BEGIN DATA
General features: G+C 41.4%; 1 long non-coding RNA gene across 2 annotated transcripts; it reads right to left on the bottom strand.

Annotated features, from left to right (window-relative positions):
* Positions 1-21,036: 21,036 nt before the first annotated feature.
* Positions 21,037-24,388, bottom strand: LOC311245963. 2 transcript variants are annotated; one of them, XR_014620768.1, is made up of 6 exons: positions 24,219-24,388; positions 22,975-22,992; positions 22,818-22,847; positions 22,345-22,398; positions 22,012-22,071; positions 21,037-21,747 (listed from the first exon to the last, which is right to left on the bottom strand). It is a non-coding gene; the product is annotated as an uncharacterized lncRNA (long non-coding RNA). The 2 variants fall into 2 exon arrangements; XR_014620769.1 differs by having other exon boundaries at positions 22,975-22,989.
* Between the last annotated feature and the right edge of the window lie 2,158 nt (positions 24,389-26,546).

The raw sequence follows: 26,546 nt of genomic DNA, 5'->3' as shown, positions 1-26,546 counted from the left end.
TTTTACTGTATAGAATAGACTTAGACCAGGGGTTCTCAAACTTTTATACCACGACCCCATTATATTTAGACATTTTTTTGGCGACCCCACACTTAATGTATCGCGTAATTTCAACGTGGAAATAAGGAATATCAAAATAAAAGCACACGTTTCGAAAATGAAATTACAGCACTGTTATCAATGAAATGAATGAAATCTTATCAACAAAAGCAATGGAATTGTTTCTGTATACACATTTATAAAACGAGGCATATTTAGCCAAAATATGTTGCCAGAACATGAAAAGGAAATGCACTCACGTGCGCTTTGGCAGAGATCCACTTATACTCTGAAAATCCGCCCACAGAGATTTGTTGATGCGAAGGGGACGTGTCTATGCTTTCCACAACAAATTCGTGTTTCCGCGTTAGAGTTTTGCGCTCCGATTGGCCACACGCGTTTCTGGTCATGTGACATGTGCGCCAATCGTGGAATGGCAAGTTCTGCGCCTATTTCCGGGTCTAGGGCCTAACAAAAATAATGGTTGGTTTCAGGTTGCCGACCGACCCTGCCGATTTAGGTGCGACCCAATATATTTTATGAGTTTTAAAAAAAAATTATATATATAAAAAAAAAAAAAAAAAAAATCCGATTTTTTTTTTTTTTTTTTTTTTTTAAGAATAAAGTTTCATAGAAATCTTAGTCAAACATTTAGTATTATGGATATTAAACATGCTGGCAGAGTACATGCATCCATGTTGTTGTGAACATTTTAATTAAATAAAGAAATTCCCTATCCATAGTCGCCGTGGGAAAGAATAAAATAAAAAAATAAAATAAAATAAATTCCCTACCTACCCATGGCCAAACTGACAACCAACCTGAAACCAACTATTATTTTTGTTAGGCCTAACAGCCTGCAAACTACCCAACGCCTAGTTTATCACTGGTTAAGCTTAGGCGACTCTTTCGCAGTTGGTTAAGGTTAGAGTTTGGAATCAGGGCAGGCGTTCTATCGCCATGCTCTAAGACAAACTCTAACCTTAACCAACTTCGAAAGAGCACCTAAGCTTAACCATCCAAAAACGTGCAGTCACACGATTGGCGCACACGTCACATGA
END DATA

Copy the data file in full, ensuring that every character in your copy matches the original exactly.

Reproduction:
General features: G+C 41.4%; 1 long non-coding RNA gene across 2 annotated transcripts; it reads right to left on the bottom strand.

Annotated features, from left to right (window-relative positions):
* Positions 1-21,036: 21,036 nt before the first annotated feature.
* Positions 21,037-24,388, bottom strand: LOC311245963. 2 transcript variants are annotated; one of them, XR_014620768.1, is made up of 6 exons: positions 24,219-24,388; positions 22,975-22,992; positions 22,818-22,847; positions 22,345-22,398; positions 22,012-22,071; positions 21,037-21,747 (listed from the first exon to the last, which is right to left on the bottom strand). It is a non-coding gene; the product is annotated as an uncharacterized lncRNA (long non-coding RNA). The 2 variants fall into 2 exon arrangements; XR_014620769.1 differs by having other exon boundaries at positions 22,975-22,989.
* Between the last annotated feature and the right edge of the window lie 2,158 nt (positions 24,389-26,546).

The raw sequence follows: 26,546 nt of genomic DNA, 5'->3' as shown, positions 1-26,546 counted from the left end.
TTTTACTGTATAGAATAGACTTAGACCAGGGGTTCTCAAACTTTTATACCACGACCCCATTATATTTAGACATTTTTTTGGCGACCCCACACTTAATGTATCGCGTAATTTCAACGTGGAAATAAGGAATATCAAAATAAAAGCACACGTTTCGAAAATGAAATTACAGCACTGTTATCAATGAAATGAATGAAATCTTATCAACAAAAGCAATGGAATTGTTTCTGTATACACATTTATAAAACGAGGCATATTTAGCCAAAATATGTTGCCAGAACATGAAAAGGAAATGCACTCACGTGCGCTTTGGCAGAGATCCACTTATACTCTGAAAATCCGCCCACAGAGATTTGTTGATGCGAAGGGGACGTGTCTATGCTTTCCACAACAAATTCGTGTTTCCGCGTTAGAGTTTTGCGCTCCGATTGGCCACACGCGTTTCTGGTCATGTGACATGTGCGCCAATCGTGGAATGGCAAGTTCTGCGCCTATTTCCGGGTCTAGGGCCTAACAAAAATAATGGTTGGTTTCAGGTTGCCGACCGACCCTGCCGATTTAGGTGCGACCCAATATATTTTATGAGTTTTAAAAAAAAATTATATATATAAAAAAAAAAAAAAAAAAAATCCGATTTTTTTTTTTTTTTTTTTTTTTTAAGAATAAAGTTTCATAGAAATCTTAGTCAAACATTTAGTATTATGGATATTAAACATGCTGGCAGAGTACATGCATCCATGTTGTTGTGAACATTTTAATTAAATAAAGAAATTCCCTATCCATAGTCGCCGTGGGAAAGAATAAAATAAAAAAATAAAATAAAATAAATTCCCTACCTACCCATGGCCAAACTGACAACCAACCTGAAACCAACTATTATTTTTGTTAGGCCTAACAGCCTGCAAACTACCCAACGCCTAGTTTATCACTGGTTAAGCTTAGGCGACTCTTTCGCAGTTGGTTAAGGTTAGAGTTTGGAATCAGGGCAGGCGTTCTATCGCCATGCTCTAAGACAAACTCTAACCTTAACCAACTTCGAAAGAGCACCTAAGCTTAACCATCCAAAAACGTGCAGTCACACGATTGGCGCACACGTCACATGA